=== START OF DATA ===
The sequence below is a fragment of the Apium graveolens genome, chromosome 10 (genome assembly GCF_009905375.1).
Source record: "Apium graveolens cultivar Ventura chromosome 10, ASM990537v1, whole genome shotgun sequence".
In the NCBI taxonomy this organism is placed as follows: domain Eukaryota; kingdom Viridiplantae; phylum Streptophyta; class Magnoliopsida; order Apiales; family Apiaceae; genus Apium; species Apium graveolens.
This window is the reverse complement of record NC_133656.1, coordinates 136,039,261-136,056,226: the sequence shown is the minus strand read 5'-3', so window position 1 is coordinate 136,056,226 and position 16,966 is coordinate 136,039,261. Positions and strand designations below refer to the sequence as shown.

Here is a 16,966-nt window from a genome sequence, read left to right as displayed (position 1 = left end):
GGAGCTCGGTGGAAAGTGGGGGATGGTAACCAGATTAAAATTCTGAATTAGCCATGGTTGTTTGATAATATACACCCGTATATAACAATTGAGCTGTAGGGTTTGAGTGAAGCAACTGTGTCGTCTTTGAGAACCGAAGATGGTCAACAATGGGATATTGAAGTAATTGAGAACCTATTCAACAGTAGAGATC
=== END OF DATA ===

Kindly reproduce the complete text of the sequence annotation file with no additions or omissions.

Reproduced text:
The sequence below is a fragment of the Apium graveolens genome, chromosome 10 (genome assembly GCF_009905375.1).
Source record: "Apium graveolens cultivar Ventura chromosome 10, ASM990537v1, whole genome shotgun sequence".
In the NCBI taxonomy this organism is placed as follows: domain Eukaryota; kingdom Viridiplantae; phylum Streptophyta; class Magnoliopsida; order Apiales; family Apiaceae; genus Apium; species Apium graveolens.
This window is the reverse complement of record NC_133656.1, coordinates 136,039,261-136,056,226: the sequence shown is the minus strand read 5'-3', so window position 1 is coordinate 136,056,226 and position 16,966 is coordinate 136,039,261. Positions and strand designations below refer to the sequence as shown.

Here is a 16,966-nt window from a genome sequence, read left to right as displayed (position 1 = left end):
GGAGCTCGGTGGAAAGTGGGGGATGGTAACCAGATTAAAATTCTGAATTAGCCATGGTTGTTTGATAATATACACCCGTATATAACAATTGAGCTGTAGGGTTTGAGTGAAGCAACTGTGTCGTCTTTGAGAACCGAAGATGGTCAACAATGGGATATTGAAGTAATTGAGAACCTATTCAACAGTAGAGATC